On April 12, the Nationals will begin a fifth season at their “new” stadium on the southeast waterfront. Much of the neighborhood has been built out around it, but the long expanse of retail bays on the ballpark’s southeast side—-which have never been occupied—-will still sit empty and blank.

This wasn’t the plan. Last June, officials gathered to celebrate the imminent start of construction on Greenspace, a 12,ooo-square-foot exhibition storefront devoted to enviro-friendly building in the District. The Lerner family had given it some undisclosed deal on rent, and both monetary and in-kind donations were flowing in from architecture firms, contractors, foundations, and developers.

But the budget has ballooned since then. Greenspace executive director Patty Rose says mechanical and electrical infrastructure buildout will cost more than anticipated, boosting the total price tag from $2 million to $2.8 million. So while Greenspace had $600,000 to go last summer, it now has an even bigger gap of $1.5 million.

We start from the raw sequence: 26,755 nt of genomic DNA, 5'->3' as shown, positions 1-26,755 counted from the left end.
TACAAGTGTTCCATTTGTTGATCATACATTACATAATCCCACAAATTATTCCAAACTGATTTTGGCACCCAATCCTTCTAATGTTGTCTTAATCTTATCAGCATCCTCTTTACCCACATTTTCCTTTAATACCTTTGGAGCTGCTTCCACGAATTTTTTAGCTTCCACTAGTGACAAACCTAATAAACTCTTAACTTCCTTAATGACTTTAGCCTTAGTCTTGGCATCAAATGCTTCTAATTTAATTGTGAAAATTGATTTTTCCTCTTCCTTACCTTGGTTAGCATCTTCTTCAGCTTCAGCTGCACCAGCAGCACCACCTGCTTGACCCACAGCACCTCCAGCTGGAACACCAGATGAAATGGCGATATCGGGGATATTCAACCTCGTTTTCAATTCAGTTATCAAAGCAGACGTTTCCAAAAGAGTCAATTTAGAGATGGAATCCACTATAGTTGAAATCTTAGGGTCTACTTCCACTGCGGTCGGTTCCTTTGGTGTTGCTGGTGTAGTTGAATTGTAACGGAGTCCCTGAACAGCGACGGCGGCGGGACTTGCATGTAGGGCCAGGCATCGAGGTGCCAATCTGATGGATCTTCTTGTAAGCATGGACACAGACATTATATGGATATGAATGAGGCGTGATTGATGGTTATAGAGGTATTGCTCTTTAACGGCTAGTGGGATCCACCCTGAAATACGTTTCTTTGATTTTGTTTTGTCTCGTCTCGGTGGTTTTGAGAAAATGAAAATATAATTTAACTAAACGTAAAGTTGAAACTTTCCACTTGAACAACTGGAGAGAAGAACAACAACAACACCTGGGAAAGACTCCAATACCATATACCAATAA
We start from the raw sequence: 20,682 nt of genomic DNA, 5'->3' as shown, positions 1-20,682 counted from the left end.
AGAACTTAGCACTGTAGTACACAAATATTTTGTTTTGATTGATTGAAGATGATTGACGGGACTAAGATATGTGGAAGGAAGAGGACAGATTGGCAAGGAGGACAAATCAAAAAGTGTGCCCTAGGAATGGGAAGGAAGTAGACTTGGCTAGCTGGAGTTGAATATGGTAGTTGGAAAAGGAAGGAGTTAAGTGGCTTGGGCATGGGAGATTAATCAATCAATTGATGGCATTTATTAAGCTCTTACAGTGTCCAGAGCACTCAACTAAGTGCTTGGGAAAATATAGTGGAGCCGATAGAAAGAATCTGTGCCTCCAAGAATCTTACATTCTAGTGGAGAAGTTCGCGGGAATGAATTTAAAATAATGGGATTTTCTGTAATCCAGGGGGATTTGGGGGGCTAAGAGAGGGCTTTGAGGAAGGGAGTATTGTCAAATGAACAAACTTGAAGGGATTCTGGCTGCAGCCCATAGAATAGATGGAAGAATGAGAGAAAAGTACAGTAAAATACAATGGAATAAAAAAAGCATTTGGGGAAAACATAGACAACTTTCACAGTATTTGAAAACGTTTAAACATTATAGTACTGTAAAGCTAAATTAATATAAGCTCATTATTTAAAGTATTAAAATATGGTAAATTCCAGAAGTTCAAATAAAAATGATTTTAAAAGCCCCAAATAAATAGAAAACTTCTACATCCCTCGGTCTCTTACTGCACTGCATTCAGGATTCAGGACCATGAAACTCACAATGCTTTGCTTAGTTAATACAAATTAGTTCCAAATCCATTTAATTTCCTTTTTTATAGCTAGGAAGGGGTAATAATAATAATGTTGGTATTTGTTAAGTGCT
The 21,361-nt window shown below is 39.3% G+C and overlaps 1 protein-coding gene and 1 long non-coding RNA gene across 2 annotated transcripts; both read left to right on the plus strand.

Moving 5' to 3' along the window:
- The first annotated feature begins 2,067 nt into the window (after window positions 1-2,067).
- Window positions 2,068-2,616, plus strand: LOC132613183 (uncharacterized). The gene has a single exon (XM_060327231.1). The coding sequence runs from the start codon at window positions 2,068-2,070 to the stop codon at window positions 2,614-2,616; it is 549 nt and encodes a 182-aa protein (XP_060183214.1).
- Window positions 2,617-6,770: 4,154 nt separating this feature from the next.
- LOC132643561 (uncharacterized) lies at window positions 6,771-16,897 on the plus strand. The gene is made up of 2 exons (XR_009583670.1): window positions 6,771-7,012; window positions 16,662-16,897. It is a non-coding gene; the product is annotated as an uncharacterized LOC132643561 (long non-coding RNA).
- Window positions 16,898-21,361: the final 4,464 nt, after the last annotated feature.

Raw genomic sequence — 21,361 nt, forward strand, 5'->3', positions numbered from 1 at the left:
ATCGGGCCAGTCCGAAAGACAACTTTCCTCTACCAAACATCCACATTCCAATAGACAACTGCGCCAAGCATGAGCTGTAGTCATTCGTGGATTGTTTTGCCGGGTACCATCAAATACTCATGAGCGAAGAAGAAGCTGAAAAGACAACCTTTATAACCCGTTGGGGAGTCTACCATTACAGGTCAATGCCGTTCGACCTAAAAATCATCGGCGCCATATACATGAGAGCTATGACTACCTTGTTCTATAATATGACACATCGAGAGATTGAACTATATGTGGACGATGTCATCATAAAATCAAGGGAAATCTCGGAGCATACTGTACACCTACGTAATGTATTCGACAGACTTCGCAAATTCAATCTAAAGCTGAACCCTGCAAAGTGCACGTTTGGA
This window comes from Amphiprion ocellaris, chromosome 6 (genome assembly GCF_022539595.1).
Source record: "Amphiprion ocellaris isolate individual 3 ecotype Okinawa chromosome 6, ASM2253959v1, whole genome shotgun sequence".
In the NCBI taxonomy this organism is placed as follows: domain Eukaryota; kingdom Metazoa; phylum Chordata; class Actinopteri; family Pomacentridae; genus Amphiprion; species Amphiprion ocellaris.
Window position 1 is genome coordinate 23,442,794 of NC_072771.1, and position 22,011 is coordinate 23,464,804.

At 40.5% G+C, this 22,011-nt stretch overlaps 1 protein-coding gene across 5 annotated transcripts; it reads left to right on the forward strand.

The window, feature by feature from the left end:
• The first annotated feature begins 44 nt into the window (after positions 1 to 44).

Rose is still optimistic, and has been meeting with potential donors. She won’t say whether the city’s willing to kick in any money, which probably means they’re thinking about it. In the mean time, it’s too bad no one figured out temporary uses during the four years the space has lain dormant.

The space’s prospects might’ve been different if Florida Rock, the mixed-use project planned for across the street, had gotten started when it was supposed to. Having more residences within walking distance would have increased the space’s exposure, but also demand for something other than an architectural showcase, which isn’t very appealing to anyone who’s in the neighborhood day in and day out. The Zoning Commission was adamant at Florida Rock’s latest appearance that it include retail along Potomac Avenue, because it really should be something more than the dead concrete expanse it’s been since the Nationals got there in 2008.